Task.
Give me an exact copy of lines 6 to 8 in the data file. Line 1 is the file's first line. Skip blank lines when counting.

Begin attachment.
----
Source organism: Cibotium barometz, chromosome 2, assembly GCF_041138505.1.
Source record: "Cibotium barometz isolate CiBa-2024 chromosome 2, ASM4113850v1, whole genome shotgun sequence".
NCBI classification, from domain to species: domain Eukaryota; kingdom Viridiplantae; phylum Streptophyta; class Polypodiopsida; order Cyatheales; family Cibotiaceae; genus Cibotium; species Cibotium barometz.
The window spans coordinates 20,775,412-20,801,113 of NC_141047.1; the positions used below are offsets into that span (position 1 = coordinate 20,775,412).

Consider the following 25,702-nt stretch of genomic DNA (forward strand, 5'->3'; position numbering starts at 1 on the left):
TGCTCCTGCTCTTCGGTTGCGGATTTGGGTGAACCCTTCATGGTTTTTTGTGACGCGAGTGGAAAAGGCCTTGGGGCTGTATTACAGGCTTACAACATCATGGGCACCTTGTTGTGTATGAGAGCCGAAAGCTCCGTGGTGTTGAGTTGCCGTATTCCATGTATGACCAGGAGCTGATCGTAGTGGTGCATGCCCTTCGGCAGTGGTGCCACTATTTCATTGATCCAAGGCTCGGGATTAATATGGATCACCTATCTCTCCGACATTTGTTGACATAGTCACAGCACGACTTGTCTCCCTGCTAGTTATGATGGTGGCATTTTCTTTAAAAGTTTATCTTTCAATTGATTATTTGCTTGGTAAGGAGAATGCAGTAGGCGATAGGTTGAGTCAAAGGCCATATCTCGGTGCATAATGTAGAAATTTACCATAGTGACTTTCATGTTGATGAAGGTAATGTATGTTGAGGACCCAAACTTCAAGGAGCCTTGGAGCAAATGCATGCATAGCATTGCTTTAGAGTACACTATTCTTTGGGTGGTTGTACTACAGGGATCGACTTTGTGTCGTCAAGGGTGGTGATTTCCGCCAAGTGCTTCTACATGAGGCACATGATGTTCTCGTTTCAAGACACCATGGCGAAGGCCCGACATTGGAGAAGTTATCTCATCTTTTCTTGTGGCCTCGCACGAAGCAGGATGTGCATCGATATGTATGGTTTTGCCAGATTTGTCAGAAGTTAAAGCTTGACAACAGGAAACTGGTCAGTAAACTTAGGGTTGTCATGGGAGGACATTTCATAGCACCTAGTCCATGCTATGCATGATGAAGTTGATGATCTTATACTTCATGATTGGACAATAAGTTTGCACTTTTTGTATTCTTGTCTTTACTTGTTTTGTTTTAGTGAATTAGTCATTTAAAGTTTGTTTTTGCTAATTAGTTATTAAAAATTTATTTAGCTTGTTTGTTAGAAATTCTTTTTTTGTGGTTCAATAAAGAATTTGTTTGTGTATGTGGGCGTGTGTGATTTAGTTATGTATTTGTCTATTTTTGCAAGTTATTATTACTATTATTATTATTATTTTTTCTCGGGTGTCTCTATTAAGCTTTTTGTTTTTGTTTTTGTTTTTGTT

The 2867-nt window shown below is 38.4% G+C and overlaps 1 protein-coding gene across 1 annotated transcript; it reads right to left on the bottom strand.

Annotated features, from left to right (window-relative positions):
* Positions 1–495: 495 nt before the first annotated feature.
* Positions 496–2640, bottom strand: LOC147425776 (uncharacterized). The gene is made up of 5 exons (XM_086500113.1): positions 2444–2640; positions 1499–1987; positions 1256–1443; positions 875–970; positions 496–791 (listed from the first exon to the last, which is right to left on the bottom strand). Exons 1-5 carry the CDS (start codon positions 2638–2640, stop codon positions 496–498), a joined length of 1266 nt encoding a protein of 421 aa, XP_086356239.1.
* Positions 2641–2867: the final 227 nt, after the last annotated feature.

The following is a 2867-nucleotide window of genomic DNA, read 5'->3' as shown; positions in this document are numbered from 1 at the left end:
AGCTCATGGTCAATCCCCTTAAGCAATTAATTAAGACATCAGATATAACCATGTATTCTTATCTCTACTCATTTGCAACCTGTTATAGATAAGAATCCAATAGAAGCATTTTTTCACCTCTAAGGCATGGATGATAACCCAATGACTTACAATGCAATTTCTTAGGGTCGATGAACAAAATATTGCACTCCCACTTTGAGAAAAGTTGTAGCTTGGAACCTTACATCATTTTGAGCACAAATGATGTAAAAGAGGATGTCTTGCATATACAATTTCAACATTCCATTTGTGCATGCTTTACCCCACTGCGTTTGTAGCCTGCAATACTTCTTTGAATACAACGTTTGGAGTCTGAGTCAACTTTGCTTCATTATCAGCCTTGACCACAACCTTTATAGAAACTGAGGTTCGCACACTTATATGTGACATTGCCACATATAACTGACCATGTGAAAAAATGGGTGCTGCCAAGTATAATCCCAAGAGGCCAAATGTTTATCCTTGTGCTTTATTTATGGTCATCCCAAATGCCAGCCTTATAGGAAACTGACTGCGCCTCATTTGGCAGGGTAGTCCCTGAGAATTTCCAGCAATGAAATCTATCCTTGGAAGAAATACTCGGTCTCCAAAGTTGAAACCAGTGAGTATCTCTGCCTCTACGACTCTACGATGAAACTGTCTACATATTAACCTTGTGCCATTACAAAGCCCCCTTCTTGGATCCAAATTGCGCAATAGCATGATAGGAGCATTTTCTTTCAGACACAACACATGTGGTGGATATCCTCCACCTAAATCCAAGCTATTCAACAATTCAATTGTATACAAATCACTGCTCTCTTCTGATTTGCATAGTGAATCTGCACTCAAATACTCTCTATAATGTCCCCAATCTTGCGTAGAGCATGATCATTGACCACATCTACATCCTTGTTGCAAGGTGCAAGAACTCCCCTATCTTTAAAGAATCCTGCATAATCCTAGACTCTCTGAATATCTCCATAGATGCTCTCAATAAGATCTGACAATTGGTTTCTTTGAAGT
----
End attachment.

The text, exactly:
TGCTCCTGCTCTTCGGTTGCGGATTTGGGTGAACCCTTCATGGTTTTTTGTGACGCGAGTGGAAAAGGCCTTGGGGCTGTATTACAGGCTTACAACATCATGGGCACCTTGTTGTGTATGAGAGCCGAAAGCTCCGTGGTGTTGAGTTGCCGTATTCCATGTATGACCAGGAGCTGATCGTAGTGGTGCATGCCCTTCGGCAGTGGTGCCACTATTTCATTGATCCAAGGCTCGGGATTAATATGGATCACCTATCTCTCCGACATTTGTTGACATAGTCACAGCACGACTTGTCTCCCTGCTAGTTATGATGGTGGCATTTTCTTTAAAAGTTTATCTTTCAATTGATTATTTGCTTGGTAAGGAGAATGCAGTAGGCGATAGGTTGAGTCAAAGGCCATATCTCGGTGCATAATGTAGAAATTTACCATAGTGACTTTCATGTTGATGAAGGTAATGTATGTTGAGGACCCAAACTTCAAGGAGCCTTGGAGCAAATGCATGCATAGCATTGCTTTAGAGTACACTATTCTTTGGGTGGTTGTACTACAGGGATCGACTTTGTGTCGTCAAGGGTGGTGATTTCCGCCAAGTGCTTCTACATGAGGCACATGATGTTCTCGTTTCAAGACACCATGGCGAAGGCCCGACATTGGAGAAGTTATCTCATCTTTTCTTGTGGCCTCGCACGAAGCAGGATGTGCATCGATATGTATGGTTTTGCCAGATTTGTCAGAAGTTAAAGCTTGACAACAGGAAACTGGTCAGTAAACTTAGGGTTGTCATGGGAGGACATTTCATAGCACCTAGTCCATGCTATGCATGATGAAGTTGATGATCTTATACTTCATGATTGGACAATAAGTTTGCACTTTTTGTATTCTTGTCTTTACTTGTTTTGTTTTAGTGAATTAGTCATTTAAAGTTTGTTTTTGCTAATTAGTTATTAAAAATTTATTTAGCTTGTTTGTTAGAAATTCTTTTTTTGTGGTTCAATAAAGAATTTGTTTGTGTATGTGGGCGTGTGTGATTTAGTTATGTATTTGTCTATTTTTGCAAGTTATTATTACTATTATTATTATTATTTTTTCTCGGGTGTCTCTATTAAGCTTTTTGTTTTTGTTTTTGTTTTTGTT

The 2867-nt window shown below is 38.4% G+C and overlaps 1 protein-coding gene across 1 annotated transcript; it reads right to left on the bottom strand.

Annotated features, from left to right (window-relative positions):